- The only other set of vitals recorded during the entire course of treatment and transport was timed on both reports at 15: 17:46; however, in the copy left with JFK Medical Center ANTHONY DURAN’s heart rate was recorded as being 108. In the “official” version of the report created after the crew knew of ANTHONY DURAN’s death, his heart rate was change to 46. There can be no good faith explanation for why a documented heart rate in the normal range would be altered to an abnormal rate reflecting bradycardia on the “official” version of the report.
- In the “official” version of the report containing the vital signs which were backdated to make them appear to have been taken at 14:39:55, ANTHONY DURAN’s pulse rhythm was described as “regular.”
- However, in the narrative in the “official” version of the report, Rescue Unit R33 describes ANTHONY DURAN as “pulseless upon arrival.”
- Knowing that ANTHONY DURAN had died, Rescue Unit R33 created a report which was designed to create the false impression that his condition was so severe upon their arrival that nothing they could have done would have saved ANTHONY DURAN.
- If, however, ANTHONY DURAN was, in fact, “pulseless upon arrival”, then the crew of Rescue Unit R33 inexplicably failed to perform any of the steps in the Adult systole/PE Algorithm.
- They failed to assess and records whether ANTHONY DURAN was in a shockable rhythm, failed to attempt cardioversion, and failed to administer amiodarone.
- For a patient having a respiratory emergency, the crew of Rescue Unit R33 failed to measure or record ANTHONY DURAN’s oxygen saturation until 15: 17:46, failed to assess chest wall movement, rate and depth of ventilation, presence of symmetrical rise or fall, or use of accessory muscles for breathing.
- In the “official” version of the report, the crew of Rescue Unit R33 documented interpreting EKG results at 14:39:55, six minutes before the leads were placed on ANTHONY DURAN and at a time when the machine had not yet been turned on. There can be no good faith explanation for this.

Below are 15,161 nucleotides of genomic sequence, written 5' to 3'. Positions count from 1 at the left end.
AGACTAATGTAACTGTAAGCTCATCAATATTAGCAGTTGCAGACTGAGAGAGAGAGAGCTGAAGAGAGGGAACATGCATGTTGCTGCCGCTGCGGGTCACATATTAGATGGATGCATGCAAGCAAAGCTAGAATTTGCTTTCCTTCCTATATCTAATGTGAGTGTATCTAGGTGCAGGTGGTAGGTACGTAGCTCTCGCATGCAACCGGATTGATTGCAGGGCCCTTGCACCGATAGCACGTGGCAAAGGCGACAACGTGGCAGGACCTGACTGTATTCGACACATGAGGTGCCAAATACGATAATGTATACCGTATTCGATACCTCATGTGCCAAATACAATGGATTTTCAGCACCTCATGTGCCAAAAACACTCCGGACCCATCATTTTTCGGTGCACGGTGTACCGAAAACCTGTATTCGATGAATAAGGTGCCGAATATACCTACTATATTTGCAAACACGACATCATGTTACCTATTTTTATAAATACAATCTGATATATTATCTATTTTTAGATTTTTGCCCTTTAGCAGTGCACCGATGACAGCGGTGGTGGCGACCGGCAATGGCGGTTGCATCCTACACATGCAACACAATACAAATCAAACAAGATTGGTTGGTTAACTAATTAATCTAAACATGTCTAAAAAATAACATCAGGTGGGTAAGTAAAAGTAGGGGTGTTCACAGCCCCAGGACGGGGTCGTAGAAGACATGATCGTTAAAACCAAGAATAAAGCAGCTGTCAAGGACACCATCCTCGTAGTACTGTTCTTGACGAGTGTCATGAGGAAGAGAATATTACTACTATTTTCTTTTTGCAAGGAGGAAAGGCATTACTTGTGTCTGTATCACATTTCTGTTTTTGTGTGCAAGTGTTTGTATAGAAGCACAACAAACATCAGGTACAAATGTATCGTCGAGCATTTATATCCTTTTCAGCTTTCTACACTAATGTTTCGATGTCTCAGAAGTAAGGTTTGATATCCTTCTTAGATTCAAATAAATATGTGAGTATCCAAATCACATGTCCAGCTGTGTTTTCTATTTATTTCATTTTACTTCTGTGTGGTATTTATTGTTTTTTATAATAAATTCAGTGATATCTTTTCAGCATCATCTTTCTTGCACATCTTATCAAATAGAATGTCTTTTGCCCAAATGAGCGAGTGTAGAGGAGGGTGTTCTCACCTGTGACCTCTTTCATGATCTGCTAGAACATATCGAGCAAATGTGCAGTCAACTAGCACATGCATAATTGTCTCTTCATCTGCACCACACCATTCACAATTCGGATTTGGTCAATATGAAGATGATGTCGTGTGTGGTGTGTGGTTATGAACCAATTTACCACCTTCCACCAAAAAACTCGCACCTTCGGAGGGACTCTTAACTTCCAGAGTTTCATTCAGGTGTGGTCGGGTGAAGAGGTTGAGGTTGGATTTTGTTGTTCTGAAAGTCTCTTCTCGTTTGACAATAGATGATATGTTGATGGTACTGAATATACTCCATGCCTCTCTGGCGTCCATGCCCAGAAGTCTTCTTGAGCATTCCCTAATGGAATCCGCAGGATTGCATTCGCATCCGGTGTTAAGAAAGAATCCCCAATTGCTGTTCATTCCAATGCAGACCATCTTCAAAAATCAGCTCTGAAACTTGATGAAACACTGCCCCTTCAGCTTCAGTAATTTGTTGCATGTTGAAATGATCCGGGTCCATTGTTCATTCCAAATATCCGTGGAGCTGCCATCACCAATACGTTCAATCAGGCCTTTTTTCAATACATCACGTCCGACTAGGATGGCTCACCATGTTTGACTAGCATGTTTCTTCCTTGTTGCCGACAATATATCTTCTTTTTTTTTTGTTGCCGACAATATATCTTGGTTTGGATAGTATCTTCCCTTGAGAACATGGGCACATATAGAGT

- The crew of Rescue unit R33 inexplicably failed to provide the first line medication for asthmatics having trouble breathing, Albuterol through a nebulizer, which is a rapidly acting bronchodilator.
- Similarly, the crew of Rescue Unit R33 failed to administer any Solu-Medrol, despite Regional Common EMS Protocols dictating that this medication is the second line medication be given.
- Instead of delivering known, available, first or second line medications for the emergent treatment of difficulty breathing, and with no indication whatsoever of any drug use or overdose, the crew of Rescue Unit R33 administered Narcan, whose only purpose is to reverse the effect of an overdose, and which could have made no difference to saving ANTHONY DURAN’s life.
- Despite failing to give the Albuterol or Solu-Medrol, according to the “official” version of the report, at 15:05:00 a slowly infusing third line medication, Magnesium Sulfate, which was not likely to be effective working alone or given that late, was administered. According to the version given to JFK, no reference to any Mag Sulfate is noted.
A number of other discrepancies between the hospital report and the final report are noted in the complaint, leading to a troubling conclusion: “The only logical explanation for the discrepanc[ies]… is to make the “official” version of the report appear to show that what should have been done was actually done.”
The complaint includes a single count of wrongful death.
Here is a copy of the complaint: Garcia v Palm Beach County Fire Rescue